To begin with, a lot of fire and storm has been kicked by the proposed Financial Resolution and Deposit Insurance (FRDI) Bill even before it has been passed by Parliament leave alone being assented by President. There is a widespread perception that if a bank fails everyone will have to sacrifice and this includes the depositors and the part of the money which is not insured. It is argued that this Bill can’t be avoided as it is part of the G20 (Group of 20 countries) FSB (Financial Stability Board) requirement. We all know that India is a member of the FSB and G20. As a member, India had accepted that it would work out a resolution package. The whole idea of this proposed Bill is that if at any point of time a bank fails then how can they be saved?
It also must be brought out here that some of the provisions of the proposed FRDI Bill is facing so much of vehement opposition because it provides for people’s money to be used to bail out banks that made bad lending decisions! Why should people suffer interminably because of wrong decisions made by bank lenders? Why should those bank lenders not be punished for their negligence or willful deceit?
Let me hasten to add here that the government’s statement reiterated its commitment to support banks. It said that, “The FRDI Bill does not propose in any way to limit the scope of powers for the government to extend financing and resolution support to banks, including public sector banks. Government’s implicit guarantee for public sector banks remains unaffected.” Banks are bound to feel happy.
Truth be told, the Bill empowers Resolution Corporation which has been envisaged as an oversight body to monitor the failure of financial resolutions and to limit the fallout of the failures of a systemically important financial institution on the overall sector – to cancel the liability of a failing bank or convert the nature of the liability. It is a significant omission that no specific deposit insurance amount is prescribed and this has been also opposed by many stakeholders. Presently, we see that all deposits up to Rs 1 lakh are protected under the Deposit Insurance and Credit Guarantee Corporation Act 1961 that is sought to be repealed by this proposed Bill. There are many other glaring loopholes.
To be sure, Mamta Pathania who is co-project Director at National Consumer Helpline and faculty member at the Indian Institute of Public Administration too voices her apprehensions by saying that, “The provisions of the Bill have been creating a lot of confusion in the minds of the people. Ultimately, bank deposits are considered the safest investment option by any investor.” What is equally important if not more is that even political parties like the Congress and various trade unions have also characterized the provision as anti-people and anti-poor and have also apprehended that ultimately it is small depositors who will have to pay the price for bad lending choices of banks, especially loans given to big corporates. This is really most reprehensible. Why should common man pay for misdeeds of big corporates?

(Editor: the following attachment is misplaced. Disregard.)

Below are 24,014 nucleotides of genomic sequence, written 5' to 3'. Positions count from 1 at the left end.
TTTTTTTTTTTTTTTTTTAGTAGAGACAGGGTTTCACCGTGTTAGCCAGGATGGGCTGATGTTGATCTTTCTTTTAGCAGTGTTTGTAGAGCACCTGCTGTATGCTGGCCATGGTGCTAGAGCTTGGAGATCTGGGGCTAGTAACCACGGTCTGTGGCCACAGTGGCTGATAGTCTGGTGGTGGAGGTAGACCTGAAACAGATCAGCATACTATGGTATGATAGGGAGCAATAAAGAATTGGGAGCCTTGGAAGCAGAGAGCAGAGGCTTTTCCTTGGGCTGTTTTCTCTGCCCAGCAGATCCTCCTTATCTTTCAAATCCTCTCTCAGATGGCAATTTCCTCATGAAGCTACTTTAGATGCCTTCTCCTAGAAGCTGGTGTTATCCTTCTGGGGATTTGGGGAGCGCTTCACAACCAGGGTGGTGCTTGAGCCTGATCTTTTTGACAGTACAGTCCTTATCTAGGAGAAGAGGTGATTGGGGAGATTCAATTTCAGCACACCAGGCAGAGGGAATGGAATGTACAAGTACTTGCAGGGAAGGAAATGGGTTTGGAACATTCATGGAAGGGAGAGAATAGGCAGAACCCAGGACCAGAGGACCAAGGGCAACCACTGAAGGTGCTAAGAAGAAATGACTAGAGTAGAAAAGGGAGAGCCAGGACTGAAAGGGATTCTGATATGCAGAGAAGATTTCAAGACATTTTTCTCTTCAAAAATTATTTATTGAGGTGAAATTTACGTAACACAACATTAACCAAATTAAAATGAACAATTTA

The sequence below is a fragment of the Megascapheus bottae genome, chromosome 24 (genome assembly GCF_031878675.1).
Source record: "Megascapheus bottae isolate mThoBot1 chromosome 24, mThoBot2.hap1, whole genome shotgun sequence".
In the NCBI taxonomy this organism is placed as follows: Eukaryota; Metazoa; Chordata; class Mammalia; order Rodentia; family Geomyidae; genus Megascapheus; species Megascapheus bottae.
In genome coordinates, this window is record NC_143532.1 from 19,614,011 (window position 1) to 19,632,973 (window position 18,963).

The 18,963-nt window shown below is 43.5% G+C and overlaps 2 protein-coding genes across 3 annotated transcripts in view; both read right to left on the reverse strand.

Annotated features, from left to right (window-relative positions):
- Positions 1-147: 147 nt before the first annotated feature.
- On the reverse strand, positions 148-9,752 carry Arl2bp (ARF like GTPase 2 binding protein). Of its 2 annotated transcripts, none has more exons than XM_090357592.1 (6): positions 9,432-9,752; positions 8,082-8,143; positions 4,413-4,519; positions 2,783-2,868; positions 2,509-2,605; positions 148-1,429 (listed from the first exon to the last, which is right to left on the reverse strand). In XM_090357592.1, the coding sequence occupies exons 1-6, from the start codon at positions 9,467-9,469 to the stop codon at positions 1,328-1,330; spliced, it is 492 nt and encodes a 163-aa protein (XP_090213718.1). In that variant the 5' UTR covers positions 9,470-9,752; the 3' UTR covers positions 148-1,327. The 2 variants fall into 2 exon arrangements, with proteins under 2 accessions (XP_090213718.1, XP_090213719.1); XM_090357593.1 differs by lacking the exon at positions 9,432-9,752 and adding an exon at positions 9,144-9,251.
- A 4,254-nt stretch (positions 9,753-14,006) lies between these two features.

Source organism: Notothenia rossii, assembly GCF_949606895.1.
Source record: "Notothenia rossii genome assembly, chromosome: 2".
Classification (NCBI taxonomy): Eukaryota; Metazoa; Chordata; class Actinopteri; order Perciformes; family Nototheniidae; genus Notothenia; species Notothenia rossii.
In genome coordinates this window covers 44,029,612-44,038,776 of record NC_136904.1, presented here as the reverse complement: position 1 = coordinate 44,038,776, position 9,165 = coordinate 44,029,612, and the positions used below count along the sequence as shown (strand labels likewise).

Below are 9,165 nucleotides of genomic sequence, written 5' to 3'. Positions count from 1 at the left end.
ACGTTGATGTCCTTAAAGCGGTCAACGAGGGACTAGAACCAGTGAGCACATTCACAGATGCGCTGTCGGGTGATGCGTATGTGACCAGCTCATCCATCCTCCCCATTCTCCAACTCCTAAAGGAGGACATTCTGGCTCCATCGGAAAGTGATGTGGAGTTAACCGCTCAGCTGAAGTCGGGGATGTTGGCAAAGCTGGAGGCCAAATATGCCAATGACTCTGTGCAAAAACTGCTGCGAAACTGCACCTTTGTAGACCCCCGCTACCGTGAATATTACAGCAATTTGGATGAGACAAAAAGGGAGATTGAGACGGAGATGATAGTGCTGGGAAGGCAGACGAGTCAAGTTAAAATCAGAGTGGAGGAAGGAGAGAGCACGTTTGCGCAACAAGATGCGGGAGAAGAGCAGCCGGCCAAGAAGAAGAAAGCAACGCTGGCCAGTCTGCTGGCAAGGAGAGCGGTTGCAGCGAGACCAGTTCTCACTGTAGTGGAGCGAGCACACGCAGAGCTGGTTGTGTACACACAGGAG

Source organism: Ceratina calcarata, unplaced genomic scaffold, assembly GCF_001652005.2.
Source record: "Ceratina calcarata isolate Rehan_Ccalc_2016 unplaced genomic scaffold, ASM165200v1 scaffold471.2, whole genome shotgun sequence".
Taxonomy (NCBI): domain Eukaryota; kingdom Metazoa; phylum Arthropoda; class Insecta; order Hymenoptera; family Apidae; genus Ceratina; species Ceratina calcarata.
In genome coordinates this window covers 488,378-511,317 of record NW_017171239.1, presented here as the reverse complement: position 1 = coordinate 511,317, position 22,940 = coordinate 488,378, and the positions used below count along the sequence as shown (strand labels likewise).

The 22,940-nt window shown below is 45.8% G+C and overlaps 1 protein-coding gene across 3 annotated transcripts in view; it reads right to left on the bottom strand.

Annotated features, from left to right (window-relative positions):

One has to concede here with grace that the Finance Minister Arun Jaitley has himself acknowledged that “a lot of corrections could still take place”. No doubt, after the 2008 global financial crisis, governments all over the world have been forced to bring in laws to resolve failure of financial institutions and not to depend on public-funded bailouts. In India too, a new legal framework was felt as imperative to prevent such failures of financial institutions especially banks which explains why we see this proposed FRDI Bill being worked out by Government!
As it turned out, the Finance Ministry made it a point to highlight that, “The Insolvency and Bankruptcy Code, 2016 has introduced in the country a comprehensive resolution regime for mainly non-financial firms, but such a regime is not available in the country for financial firms.” It also reiterated that the FRDI Bill proposes to establish a “Resolution Corporation” (RC) and a comprehensive regime to enable timely and orderly resolution of a failing financial firm. It also sought to make it clear that, “It provides for detecting incipient insolvencies in financial firms by introducing a five-stage health classification of financial firms and stepping in to appropriately nurse a financial firm at the stage when its health becomes weak and it is classified in the category of material risk to viability.” The five-stage categories are primarily modelled on their risk of failures: low, moderate, material, imminent and critical risk to viability. If it is in the critical stage risk category then the RC has various ways in which it can resolve it which includes taking over the administration of the firm on the day on which is classified as critical.
This is to be done through a new entity termed as a Financial Resolution Corporation which is envisaged as an agency that will classify firms according to the risks they pose, carry out inspections and at a later stage take over control where necessary. This is what was recommended by the Financial Sector Legislative Reforms Commission headed by Justice BN Srikrishna. This is exactly what is being sought to be implemented now!
Sanjeev Sirohi, Advocate,
s/o Col BPS Sirohi,
A 82, Defence Enclave,
Sardhana Road, Kankerkhera,
Meerut – 250001, Uttar Pradesh.